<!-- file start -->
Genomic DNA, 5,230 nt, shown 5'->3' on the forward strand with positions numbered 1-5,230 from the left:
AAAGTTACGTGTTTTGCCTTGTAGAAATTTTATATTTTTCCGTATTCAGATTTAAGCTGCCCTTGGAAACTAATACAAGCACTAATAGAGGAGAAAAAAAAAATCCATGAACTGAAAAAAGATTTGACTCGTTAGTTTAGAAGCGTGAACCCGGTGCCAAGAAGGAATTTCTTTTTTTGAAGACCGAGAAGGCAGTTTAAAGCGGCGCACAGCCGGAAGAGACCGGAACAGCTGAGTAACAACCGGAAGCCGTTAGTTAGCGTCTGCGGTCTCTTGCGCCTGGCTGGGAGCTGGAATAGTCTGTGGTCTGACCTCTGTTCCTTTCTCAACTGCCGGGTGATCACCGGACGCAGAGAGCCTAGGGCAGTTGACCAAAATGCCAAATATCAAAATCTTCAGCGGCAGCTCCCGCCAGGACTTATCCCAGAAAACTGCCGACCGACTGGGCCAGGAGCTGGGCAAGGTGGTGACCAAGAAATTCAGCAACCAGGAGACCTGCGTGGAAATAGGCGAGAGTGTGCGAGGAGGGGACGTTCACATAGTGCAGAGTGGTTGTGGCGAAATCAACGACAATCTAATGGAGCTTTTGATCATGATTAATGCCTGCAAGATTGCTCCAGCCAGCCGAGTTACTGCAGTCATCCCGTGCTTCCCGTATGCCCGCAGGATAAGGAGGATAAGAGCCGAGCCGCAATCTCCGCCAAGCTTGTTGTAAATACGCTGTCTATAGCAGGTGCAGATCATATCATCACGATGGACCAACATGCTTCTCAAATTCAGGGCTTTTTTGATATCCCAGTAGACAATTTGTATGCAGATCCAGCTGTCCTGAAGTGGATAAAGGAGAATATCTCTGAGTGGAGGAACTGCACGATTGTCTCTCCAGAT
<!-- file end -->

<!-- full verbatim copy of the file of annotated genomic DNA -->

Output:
Genomic DNA, 5,230 nt, shown 5'->3' on the forward strand with positions numbered 1-5,230 from the left:
AAAGTTACGTGTTTTGCCTTGTAGAAATTTTATATTTTTCCGTATTCAGATTTAAGCTGCCCTTGGAAACTAATACAAGCACTAATAGAGGAGAAAAAAAAAATCCATGAACTGAAAAAAGATTTGACTCGTTAGTTTAGAAGCGTGAACCCGGTGCCAAGAAGGAATTTCTTTTTTTGAAGACCGAGAAGGCAGTTTAAAGCGGCGCACAGCCGGAAGAGACCGGAACAGCTGAGTAACAACCGGAAGCCGTTAGTTAGCGTCTGCGGTCTCTTGCGCCTGGCTGGGAGCTGGAATAGTCTGTGGTCTGACCTCTGTTCCTTTCTCAACTGCCGGGTGATCACCGGACGCAGAGAGCCTAGGGCAGTTGACCAAAATGCCAAATATCAAAATCTTCAGCGGCAGCTCCCGCCAGGACTTATCCCAGAAAACTGCCGACCGACTGGGCCAGGAGCTGGGCAAGGTGGTGACCAAGAAATTCAGCAACCAGGAGACCTGCGTGGAAATAGGCGAGAGTGTGCGAGGAGGGGACGTTCACATAGTGCAGAGTGGTTGTGGCGAAATCAACGACAATCTAATGGAGCTTTTGATCATGATTAATGCCTGCAAGATTGCTCCAGCCAGCCGAGTTACTGCAGTCATCCCGTGCTTCCCGTATGCCCGCAGGATAAGGAGGATAAGAGCCGAGCCGCAATCTCCGCCAAGCTTGTTGTAAATACGCTGTCTATAGCAGGTGCAGATCATATCATCACGATGGACCAACATGCTTCTCAAATTCAGGGCTTTTTTGATATCCCAGTAGACAATTTGTATGCAGATCCAGCTGTCCTGAAGTGGATAAAGGAGAATATCTCTGAGTGGAGGAACTGCACGATTGTCTCTCCAGAT